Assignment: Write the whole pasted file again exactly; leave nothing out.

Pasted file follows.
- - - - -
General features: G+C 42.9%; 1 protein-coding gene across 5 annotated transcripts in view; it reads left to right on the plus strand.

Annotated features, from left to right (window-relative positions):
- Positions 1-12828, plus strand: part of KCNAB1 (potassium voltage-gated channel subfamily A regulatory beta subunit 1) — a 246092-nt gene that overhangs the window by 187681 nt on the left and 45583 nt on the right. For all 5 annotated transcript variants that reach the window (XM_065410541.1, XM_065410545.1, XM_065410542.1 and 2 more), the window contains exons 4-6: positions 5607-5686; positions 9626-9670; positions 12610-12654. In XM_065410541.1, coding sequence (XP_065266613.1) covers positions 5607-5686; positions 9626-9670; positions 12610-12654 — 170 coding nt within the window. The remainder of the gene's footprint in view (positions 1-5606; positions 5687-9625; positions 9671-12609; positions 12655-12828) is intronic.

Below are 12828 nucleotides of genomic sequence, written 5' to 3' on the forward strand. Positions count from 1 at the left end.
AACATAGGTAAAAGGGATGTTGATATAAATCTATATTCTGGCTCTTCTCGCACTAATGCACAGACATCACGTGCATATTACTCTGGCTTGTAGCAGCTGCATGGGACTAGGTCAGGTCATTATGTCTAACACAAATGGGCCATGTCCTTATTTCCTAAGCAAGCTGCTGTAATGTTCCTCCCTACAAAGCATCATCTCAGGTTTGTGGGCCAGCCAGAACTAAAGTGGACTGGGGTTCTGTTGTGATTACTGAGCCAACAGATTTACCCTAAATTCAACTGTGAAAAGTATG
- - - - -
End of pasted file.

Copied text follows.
General features: G+C 42.9%; 1 protein-coding gene across 5 annotated transcripts in view; it reads left to right on the plus strand.

Annotated features, from left to right (window-relative positions):
- Positions 1-12828, plus strand: part of KCNAB1 (potassium voltage-gated channel subfamily A regulatory beta subunit 1) — a 246092-nt gene that overhangs the window by 187681 nt on the left and 45583 nt on the right. For all 5 annotated transcript variants that reach the window (XM_065410541.1, XM_065410545.1, XM_065410542.1 and 2 more), the window contains exons 4-6: positions 5607-5686; positions 9626-9670; positions 12610-12654. In XM_065410541.1, coding sequence (XP_065266613.1) covers positions 5607-5686; positions 9626-9670; positions 12610-12654 — 170 coding nt within the window. The remainder of the gene's footprint in view (positions 1-5606; positions 5687-9625; positions 9671-12609; positions 12655-12828) is intronic.

Below are 12828 nucleotides of genomic sequence, written 5' to 3' on the forward strand. Positions count from 1 at the left end.
AACATAGGTAAAAGGGATGTTGATATAAATCTATATTCTGGCTCTTCTCGCACTAATGCACAGACATCACGTGCATATTACTCTGGCTTGTAGCAGCTGCATGGGACTAGGTCAGGTCATTATGTCTAACACAAATGGGCCATGTCCTTATTTCCTAAGCAAGCTGCTGTAATGTTCCTCCCTACAAAGCATCATCTCAGGTTTGTGGGCCAGCCAGAACTAAAGTGGACTGGGGTTCTGTTGTGATTACTGAGCCAACAGATTTACCCTAAATTCAACTGTGAAAAGTATG